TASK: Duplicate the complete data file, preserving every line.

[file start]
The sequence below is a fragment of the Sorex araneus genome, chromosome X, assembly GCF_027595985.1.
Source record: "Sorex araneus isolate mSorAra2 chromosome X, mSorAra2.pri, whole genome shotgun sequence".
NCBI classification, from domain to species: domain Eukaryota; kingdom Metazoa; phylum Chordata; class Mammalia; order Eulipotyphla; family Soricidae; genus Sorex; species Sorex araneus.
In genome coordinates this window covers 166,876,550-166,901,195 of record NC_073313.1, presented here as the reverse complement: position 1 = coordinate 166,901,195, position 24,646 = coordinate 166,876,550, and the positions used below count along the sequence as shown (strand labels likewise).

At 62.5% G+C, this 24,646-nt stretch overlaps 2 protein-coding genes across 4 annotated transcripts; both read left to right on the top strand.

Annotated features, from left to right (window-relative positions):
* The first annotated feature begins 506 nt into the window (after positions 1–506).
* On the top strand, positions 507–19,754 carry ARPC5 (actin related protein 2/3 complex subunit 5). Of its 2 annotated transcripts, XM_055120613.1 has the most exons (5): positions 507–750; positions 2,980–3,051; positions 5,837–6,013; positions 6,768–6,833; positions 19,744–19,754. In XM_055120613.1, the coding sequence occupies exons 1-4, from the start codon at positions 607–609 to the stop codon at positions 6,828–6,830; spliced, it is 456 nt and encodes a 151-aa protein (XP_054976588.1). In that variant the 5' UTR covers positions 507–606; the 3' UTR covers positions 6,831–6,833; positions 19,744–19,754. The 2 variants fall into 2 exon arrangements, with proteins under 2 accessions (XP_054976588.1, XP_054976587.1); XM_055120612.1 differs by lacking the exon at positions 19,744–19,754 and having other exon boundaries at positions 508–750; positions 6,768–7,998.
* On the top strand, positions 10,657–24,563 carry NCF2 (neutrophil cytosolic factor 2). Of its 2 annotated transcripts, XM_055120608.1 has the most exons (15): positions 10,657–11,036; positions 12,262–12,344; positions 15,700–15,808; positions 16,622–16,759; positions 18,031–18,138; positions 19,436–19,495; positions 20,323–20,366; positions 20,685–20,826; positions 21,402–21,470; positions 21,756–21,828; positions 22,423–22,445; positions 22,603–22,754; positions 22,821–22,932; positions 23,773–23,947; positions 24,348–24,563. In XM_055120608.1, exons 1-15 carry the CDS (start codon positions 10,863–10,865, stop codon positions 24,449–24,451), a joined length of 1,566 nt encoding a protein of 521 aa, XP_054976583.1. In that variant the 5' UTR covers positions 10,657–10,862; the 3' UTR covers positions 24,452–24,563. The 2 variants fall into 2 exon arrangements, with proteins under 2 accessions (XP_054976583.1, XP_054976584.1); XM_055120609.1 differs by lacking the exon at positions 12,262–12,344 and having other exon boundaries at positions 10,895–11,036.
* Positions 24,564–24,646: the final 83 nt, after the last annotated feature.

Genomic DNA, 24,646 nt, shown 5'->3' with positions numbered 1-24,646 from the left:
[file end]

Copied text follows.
The sequence below is a fragment of the Sorex araneus genome, chromosome X, assembly GCF_027595985.1.
Source record: "Sorex araneus isolate mSorAra2 chromosome X, mSorAra2.pri, whole genome shotgun sequence".
NCBI classification, from domain to species: domain Eukaryota; kingdom Metazoa; phylum Chordata; class Mammalia; order Eulipotyphla; family Soricidae; genus Sorex; species Sorex araneus.
In genome coordinates this window covers 166,876,550-166,901,195 of record NC_073313.1, presented here as the reverse complement: position 1 = coordinate 166,901,195, position 24,646 = coordinate 166,876,550, and the positions used below count along the sequence as shown (strand labels likewise).

At 62.5% G+C, this 24,646-nt stretch overlaps 2 protein-coding genes across 4 annotated transcripts; both read left to right on the top strand.

Annotated features, from left to right (window-relative positions):
* The first annotated feature begins 506 nt into the window (after positions 1–506).
* On the top strand, positions 507–19,754 carry ARPC5 (actin related protein 2/3 complex subunit 5). Of its 2 annotated transcripts, XM_055120613.1 has the most exons (5): positions 507–750; positions 2,980–3,051; positions 5,837–6,013; positions 6,768–6,833; positions 19,744–19,754. In XM_055120613.1, the coding sequence occupies exons 1-4, from the start codon at positions 607–609 to the stop codon at positions 6,828–6,830; spliced, it is 456 nt and encodes a 151-aa protein (XP_054976588.1). In that variant the 5' UTR covers positions 507–606; the 3' UTR covers positions 6,831–6,833; positions 19,744–19,754. The 2 variants fall into 2 exon arrangements, with proteins under 2 accessions (XP_054976588.1, XP_054976587.1); XM_055120612.1 differs by lacking the exon at positions 19,744–19,754 and having other exon boundaries at positions 508–750; positions 6,768–7,998.
* On the top strand, positions 10,657–24,563 carry NCF2 (neutrophil cytosolic factor 2). Of its 2 annotated transcripts, XM_055120608.1 has the most exons (15): positions 10,657–11,036; positions 12,262–12,344; positions 15,700–15,808; positions 16,622–16,759; positions 18,031–18,138; positions 19,436–19,495; positions 20,323–20,366; positions 20,685–20,826; positions 21,402–21,470; positions 21,756–21,828; positions 22,423–22,445; positions 22,603–22,754; positions 22,821–22,932; positions 23,773–23,947; positions 24,348–24,563. In XM_055120608.1, exons 1-15 carry the CDS (start codon positions 10,863–10,865, stop codon positions 24,449–24,451), a joined length of 1,566 nt encoding a protein of 521 aa, XP_054976583.1. In that variant the 5' UTR covers positions 10,657–10,862; the 3' UTR covers positions 24,452–24,563. The 2 variants fall into 2 exon arrangements, with proteins under 2 accessions (XP_054976583.1, XP_054976584.1); XM_055120609.1 differs by lacking the exon at positions 12,262–12,344 and having other exon boundaries at positions 10,895–11,036.
* Positions 24,564–24,646: the final 83 nt, after the last annotated feature.

Genomic DNA, 24,646 nt, shown 5'->3' with positions numbered 1-24,646 from the left: